Russian crab flocks to South Korea despite China sanctions and lockdowns

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Russian exporters are shipping more crab to South Korea after being shut out of other international markets.

Many of the world’s biggest markets for crab, including the US, EU and UK, have announced bans on Russian seafood imports in response to Russia’s invasion of Ukraine. Simultaneously, the Chinese government has imposed closures in Shanghai and several other cities to control a COVID-19 outbreak, a move that is expected to hamper the influx of seafood into China.

As a result, Russia has redirected much of its crab exports to South Korea, causing shellfish prices to plummet there over the past month, Reuters reported. According to data from South Korea’s main seafood market, the Noryangjin Fisheries Wholesale Market, prices for live snow crab fell to 23,000 KRW (18.70 USD, 17.20 EUR) on kilogram at the end of March, compared to 50,000 KRW (40.60 USD, 37.40 EUR) per kilogram in mid-February. More than double the typical supply of the product was recorded during this period.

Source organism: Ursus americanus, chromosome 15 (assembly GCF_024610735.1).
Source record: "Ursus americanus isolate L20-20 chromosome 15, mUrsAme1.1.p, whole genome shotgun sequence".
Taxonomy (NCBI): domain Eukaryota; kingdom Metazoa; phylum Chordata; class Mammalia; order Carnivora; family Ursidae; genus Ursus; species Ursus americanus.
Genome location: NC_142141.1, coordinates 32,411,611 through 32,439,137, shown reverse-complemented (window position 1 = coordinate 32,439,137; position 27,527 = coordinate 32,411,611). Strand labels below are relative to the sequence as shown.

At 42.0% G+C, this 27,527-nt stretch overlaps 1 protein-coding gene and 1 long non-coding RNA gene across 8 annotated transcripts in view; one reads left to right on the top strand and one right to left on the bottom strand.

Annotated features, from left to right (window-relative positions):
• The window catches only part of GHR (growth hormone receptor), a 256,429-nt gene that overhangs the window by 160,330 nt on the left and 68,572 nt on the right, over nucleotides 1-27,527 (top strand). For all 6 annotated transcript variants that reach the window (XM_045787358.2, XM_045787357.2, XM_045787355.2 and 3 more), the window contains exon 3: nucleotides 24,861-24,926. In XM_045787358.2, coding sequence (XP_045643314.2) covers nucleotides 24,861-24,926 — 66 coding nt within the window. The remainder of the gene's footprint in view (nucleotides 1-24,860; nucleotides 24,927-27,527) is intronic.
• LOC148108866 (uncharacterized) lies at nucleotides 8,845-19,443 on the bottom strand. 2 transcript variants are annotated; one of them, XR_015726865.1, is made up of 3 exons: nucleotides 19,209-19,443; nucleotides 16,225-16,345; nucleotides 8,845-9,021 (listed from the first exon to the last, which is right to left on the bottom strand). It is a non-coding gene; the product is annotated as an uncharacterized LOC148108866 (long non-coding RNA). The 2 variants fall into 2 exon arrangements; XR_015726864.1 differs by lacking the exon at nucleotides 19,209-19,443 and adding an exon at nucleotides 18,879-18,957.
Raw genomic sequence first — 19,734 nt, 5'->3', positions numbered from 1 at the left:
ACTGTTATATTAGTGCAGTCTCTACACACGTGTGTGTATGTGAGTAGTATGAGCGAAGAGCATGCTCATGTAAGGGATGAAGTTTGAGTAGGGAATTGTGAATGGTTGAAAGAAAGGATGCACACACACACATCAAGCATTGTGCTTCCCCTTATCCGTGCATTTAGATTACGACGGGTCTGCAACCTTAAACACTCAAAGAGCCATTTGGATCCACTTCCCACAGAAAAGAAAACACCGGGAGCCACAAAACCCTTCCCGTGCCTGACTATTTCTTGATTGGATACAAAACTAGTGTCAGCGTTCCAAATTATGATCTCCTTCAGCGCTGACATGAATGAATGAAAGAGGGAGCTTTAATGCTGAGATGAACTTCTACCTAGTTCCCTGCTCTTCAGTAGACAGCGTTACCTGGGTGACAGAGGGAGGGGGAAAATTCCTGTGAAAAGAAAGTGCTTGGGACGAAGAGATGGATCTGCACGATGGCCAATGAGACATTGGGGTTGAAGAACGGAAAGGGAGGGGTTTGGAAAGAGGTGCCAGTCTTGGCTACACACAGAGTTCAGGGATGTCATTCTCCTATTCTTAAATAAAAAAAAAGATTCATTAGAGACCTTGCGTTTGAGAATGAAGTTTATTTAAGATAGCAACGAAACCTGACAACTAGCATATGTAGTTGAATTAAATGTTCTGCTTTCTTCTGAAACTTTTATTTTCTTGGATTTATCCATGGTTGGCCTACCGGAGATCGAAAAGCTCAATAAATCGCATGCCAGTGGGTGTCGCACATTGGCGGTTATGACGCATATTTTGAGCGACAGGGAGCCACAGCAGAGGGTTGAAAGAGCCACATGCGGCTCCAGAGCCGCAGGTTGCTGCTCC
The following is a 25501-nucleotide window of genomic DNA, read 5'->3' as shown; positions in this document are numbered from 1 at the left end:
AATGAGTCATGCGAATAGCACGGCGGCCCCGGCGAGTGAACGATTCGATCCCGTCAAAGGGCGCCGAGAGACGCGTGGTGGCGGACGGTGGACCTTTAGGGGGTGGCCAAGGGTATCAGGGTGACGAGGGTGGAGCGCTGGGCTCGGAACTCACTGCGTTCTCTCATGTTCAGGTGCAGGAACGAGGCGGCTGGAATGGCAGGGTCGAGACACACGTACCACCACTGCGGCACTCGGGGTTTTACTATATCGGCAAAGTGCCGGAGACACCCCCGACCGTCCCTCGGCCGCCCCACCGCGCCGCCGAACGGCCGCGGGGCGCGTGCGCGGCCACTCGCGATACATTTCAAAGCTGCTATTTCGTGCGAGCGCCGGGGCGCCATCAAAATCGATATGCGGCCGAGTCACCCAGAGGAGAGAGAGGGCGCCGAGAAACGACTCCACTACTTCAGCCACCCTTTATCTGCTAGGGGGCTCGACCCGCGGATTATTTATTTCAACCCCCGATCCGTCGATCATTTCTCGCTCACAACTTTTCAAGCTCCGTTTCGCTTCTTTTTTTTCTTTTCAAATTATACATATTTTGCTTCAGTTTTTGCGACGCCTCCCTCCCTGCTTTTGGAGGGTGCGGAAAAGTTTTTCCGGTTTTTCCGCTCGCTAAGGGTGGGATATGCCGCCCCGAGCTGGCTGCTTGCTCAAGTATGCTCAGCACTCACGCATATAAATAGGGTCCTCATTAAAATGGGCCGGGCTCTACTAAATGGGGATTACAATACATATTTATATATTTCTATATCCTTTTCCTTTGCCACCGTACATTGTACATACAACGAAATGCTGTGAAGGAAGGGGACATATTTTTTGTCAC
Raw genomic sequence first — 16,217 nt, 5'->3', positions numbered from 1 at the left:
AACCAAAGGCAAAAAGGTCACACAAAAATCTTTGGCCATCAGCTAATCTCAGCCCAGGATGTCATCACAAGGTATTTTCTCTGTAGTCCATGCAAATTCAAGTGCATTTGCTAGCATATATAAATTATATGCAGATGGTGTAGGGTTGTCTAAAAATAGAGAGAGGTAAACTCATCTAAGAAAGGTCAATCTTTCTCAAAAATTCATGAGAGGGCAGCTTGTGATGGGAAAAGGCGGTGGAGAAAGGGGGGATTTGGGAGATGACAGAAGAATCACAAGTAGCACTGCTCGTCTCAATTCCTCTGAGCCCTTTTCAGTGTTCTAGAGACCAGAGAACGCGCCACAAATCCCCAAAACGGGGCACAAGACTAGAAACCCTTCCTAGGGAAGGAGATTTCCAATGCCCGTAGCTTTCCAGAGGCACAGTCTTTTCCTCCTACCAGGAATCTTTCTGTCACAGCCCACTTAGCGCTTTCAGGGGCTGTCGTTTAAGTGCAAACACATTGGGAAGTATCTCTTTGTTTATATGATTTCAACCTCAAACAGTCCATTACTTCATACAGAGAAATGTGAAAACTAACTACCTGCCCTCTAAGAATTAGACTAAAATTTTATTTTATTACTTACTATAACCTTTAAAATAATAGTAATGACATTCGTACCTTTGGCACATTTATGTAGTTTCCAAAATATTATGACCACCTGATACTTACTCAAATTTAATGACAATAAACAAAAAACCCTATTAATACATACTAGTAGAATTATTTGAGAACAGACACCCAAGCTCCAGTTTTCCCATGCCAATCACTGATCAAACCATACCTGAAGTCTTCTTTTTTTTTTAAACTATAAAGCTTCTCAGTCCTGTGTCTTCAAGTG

King crab prices are also falling, although they are not officially monitored in Noryangjin. Kim Mi-kyeong, owner of a fish shop in the market, said king crab was now sold at 85,000 KRW (69.00 USD, 63.50 EUR) per kilogram, down from 110,000 KRW (89.30 USD). , 82.20 EUR) per kilogram two months ago. .

“We didn’t have enough supplies then, but a lot more volume has come in from Russia in the last two months. Prices are lower now, so twice as many people are coming,” Mi said. -kyeong.

Although considered an unaffordable delicacy in the past, king crab and other crab products from Russia are now widely available in South Korean supermarkets and online retail channels in South Korea and are become popular choices for consumers, according to Reuters. Market customers polled by Reuters expressed varying opinions about Russian seafood. Choi Myung-sook said king crab is her favorite and she hopes the prices will drop further. But Jung Mi-jung said she refuses to buy crab from Russia.

“We shouldn’t buy these crabs,” she said. “It’s not even a necessity, and Russia has waged an unjustifiable war against Ukraine. We should join the boycott.”

So far, South Korea has not restricted food imports from Russia, although it has reduced coal imports from Russia and announced other economic and financial sanctions.

In a speech delivered virtually to South Korea’s parliament on April 11, Ukrainian President Volodymyr Zelenskiy called on the East Asian nation to do “much more” and send military assets to help Ukraine lead the war against Russia, reported the Korea JoongAng Daily.

Photo courtesy of amikorea/Shutterstock

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